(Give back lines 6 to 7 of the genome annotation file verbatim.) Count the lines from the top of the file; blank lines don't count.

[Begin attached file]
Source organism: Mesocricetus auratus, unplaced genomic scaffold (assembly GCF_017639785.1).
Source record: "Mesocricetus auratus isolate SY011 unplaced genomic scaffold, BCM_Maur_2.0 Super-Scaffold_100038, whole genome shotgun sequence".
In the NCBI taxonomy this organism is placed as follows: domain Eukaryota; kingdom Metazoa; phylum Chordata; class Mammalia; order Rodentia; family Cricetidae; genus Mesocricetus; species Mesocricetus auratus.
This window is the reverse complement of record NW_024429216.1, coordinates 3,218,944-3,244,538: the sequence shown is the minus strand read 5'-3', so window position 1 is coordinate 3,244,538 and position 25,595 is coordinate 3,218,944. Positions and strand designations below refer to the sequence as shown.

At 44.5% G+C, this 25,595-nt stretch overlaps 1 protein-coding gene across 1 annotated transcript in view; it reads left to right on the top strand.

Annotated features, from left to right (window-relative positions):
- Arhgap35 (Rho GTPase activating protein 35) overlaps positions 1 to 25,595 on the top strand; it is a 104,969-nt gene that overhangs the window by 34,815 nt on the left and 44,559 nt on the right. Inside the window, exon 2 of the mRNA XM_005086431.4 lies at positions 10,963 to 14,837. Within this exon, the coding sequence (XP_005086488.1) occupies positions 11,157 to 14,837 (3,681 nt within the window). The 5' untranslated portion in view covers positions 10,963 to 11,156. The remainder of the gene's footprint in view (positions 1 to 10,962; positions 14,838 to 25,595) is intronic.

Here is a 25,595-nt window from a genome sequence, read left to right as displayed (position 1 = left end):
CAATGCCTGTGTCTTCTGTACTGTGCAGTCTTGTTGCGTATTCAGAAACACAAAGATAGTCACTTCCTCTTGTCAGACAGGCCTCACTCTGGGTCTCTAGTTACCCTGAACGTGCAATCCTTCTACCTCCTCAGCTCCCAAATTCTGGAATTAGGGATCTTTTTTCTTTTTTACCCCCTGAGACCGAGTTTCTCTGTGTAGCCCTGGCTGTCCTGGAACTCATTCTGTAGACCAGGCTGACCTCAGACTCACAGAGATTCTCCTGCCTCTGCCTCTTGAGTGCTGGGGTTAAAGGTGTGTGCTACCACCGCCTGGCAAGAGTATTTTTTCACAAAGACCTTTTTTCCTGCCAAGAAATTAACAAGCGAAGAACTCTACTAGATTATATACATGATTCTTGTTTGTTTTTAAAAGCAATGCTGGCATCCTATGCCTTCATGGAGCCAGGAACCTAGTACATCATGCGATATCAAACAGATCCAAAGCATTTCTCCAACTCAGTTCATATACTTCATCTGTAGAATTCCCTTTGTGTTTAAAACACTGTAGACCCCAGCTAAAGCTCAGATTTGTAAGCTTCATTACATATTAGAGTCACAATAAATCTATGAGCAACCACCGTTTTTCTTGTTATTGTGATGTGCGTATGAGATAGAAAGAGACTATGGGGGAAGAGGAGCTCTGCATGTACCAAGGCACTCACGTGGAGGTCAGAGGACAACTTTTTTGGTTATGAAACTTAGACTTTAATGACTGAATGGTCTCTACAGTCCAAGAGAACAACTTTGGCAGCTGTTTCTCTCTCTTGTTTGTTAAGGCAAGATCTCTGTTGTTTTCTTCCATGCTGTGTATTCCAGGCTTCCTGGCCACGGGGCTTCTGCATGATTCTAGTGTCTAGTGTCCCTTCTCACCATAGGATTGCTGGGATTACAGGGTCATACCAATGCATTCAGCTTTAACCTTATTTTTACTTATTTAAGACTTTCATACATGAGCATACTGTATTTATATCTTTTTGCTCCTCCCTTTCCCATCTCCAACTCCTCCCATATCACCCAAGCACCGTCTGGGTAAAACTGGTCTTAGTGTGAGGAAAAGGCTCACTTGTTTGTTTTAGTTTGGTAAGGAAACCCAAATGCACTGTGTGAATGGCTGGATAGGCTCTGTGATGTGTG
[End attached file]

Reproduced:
Annotated features, from left to right (window-relative positions):
- Arhgap35 (Rho GTPase activating protein 35) overlaps positions 1 to 25,595 on the top strand; it is a 104,969-nt gene that overhangs the window by 34,815 nt on the left and 44,559 nt on the right. Inside the window, exon 2 of the mRNA XM_005086431.4 lies at positions 10,963 to 14,837. Within this exon, the coding sequence (XP_005086488.1) occupies positions 11,157 to 14,837 (3,681 nt within the window). The 5' untranslated portion in view covers positions 10,963 to 11,156. The remainder of the gene's footprint in view (positions 1 to 10,962; positions 14,838 to 25,595) is intronic.